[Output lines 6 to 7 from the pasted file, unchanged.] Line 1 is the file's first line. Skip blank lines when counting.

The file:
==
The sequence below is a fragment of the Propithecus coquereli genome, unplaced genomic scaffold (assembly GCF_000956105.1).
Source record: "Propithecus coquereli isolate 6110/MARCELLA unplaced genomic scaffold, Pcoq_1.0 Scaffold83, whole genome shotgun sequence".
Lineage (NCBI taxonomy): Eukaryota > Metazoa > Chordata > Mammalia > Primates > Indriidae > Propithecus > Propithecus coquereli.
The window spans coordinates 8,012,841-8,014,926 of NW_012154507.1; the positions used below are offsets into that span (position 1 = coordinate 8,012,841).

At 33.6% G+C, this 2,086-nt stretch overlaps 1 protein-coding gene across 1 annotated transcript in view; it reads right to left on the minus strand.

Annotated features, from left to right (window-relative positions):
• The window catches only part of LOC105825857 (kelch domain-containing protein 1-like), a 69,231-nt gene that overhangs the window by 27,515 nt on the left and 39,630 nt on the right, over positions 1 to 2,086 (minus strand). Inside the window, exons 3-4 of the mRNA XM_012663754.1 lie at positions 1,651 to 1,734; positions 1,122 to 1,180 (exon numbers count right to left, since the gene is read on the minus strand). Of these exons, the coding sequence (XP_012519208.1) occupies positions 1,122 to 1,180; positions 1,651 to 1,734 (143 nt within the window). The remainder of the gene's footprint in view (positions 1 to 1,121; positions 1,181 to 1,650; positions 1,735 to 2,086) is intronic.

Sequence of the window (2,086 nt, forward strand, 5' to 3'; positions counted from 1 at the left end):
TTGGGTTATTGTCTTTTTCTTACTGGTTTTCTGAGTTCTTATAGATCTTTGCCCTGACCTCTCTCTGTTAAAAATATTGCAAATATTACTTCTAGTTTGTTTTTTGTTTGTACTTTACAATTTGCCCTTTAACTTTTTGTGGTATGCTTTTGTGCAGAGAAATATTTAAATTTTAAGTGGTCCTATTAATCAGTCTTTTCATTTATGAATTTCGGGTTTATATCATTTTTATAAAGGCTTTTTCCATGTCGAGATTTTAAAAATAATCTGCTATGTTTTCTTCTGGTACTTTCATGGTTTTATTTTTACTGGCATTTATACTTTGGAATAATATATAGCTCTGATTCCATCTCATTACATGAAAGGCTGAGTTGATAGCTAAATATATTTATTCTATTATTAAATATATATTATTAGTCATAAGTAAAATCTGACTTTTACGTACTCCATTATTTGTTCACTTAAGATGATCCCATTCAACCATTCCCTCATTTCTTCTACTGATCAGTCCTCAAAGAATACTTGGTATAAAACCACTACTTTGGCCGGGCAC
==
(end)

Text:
Annotated features, from left to right (window-relative positions):
• The window catches only part of LOC105825857 (kelch domain-containing protein 1-like), a 69,231-nt gene that overhangs the window by 27,515 nt on the left and 39,630 nt on the right, over positions 1 to 2,086 (minus strand). Inside the window, exons 3-4 of the mRNA XM_012663754.1 lie at positions 1,651 to 1,734; positions 1,122 to 1,180 (exon numbers count right to left, since the gene is read on the minus strand). Of these exons, the coding sequence (XP_012519208.1) occupies positions 1,122 to 1,180; positions 1,651 to 1,734 (143 nt within the window). The remainder of the gene's footprint in view (positions 1 to 1,121; positions 1,181 to 1,650; positions 1,735 to 2,086) is intronic.